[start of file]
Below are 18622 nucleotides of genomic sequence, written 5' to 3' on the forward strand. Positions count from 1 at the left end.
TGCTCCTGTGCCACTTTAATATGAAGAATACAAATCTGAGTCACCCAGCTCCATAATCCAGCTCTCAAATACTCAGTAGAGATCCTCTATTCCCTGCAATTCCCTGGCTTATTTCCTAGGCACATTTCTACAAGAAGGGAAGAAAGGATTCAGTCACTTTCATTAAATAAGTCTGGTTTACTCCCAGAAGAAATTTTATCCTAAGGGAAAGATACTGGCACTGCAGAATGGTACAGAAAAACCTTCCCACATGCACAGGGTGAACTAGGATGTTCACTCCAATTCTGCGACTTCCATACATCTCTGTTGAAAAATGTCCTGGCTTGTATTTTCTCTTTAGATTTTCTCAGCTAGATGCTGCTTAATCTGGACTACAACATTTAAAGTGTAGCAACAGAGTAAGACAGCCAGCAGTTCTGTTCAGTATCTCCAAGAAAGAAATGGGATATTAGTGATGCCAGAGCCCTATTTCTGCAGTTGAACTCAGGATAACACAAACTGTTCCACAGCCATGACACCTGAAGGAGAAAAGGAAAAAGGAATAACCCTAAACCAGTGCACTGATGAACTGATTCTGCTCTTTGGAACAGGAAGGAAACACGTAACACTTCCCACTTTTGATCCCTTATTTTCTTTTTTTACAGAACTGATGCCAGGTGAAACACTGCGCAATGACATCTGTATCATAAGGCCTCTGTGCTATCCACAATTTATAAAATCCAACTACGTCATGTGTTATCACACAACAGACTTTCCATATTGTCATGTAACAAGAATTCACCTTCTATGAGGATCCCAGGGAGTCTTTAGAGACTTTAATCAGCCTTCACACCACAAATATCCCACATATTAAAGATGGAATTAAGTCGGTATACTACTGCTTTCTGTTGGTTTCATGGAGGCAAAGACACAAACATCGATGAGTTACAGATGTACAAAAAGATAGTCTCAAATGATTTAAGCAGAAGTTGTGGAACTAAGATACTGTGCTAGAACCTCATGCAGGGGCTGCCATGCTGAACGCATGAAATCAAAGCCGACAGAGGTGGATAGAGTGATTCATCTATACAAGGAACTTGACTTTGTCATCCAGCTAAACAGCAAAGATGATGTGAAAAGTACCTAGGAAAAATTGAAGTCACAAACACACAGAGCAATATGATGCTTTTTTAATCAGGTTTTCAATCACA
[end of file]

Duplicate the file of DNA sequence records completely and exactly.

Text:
Below are 18622 nucleotides of genomic sequence, written 5' to 3' on the forward strand. Positions count from 1 at the left end.
TGCTCCTGTGCCACTTTAATATGAAGAATACAAATCTGAGTCACCCAGCTCCATAATCCAGCTCTCAAATACTCAGTAGAGATCCTCTATTCCCTGCAATTCCCTGGCTTATTTCCTAGGCACATTTCTACAAGAAGGGAAGAAAGGATTCAGTCACTTTCATTAAATAAGTCTGGTTTACTCCCAGAAGAAATTTTATCCTAAGGGAAAGATACTGGCACTGCAGAATGGTACAGAAAAACCTTCCCACATGCACAGGGTGAACTAGGATGTTCACTCCAATTCTGCGACTTCCATACATCTCTGTTGAAAAATGTCCTGGCTTGTATTTTCTCTTTAGATTTTCTCAGCTAGATGCTGCTTAATCTGGACTACAACATTTAAAGTGTAGCAACAGAGTAAGACAGCCAGCAGTTCTGTTCAGTATCTCCAAGAAAGAAATGGGATATTAGTGATGCCAGAGCCCTATTTCTGCAGTTGAACTCAGGATAACACAAACTGTTCCACAGCCATGACACCTGAAGGAGAAAAGGAAAAAGGAATAACCCTAAACCAGTGCACTGATGAACTGATTCTGCTCTTTGGAACAGGAAGGAAACACGTAACACTTCCCACTTTTGATCCCTTATTTTCTTTTTTTACAGAACTGATGCCAGGTGAAACACTGCGCAATGACATCTGTATCATAAGGCCTCTGTGCTATCCACAATTTATAAAATCCAACTACGTCATGTGTTATCACACAACAGACTTTCCATATTGTCATGTAACAAGAATTCACCTTCTATGAGGATCCCAGGGAGTCTTTAGAGACTTTAATCAGCCTTCACACCACAAATATCCCACATATTAAAGATGGAATTAAGTCGGTATACTACTGCTTTCTGTTGGTTTCATGGAGGCAAAGACACAAACATCGATGAGTTACAGATGTACAAAAAGATAGTCTCAAATGATTTAAGCAGAAGTTGTGGAACTAAGATACTGTGCTAGAACCTCATGCAGGGGCTGCCATGCTGAACGCATGAAATCAAAGCCGACAGAGGTGGATAGAGTGATTCATCTATACAAGGAACTTGACTTTGTCATCCAGCTAAACAGCAAAGATGATGTGAAAAGTACCTAGGAAAAATTGAAGTCACAAACACACAGAGCAATATGATGCTTTTTTAATCAGGTTTTCAATCACA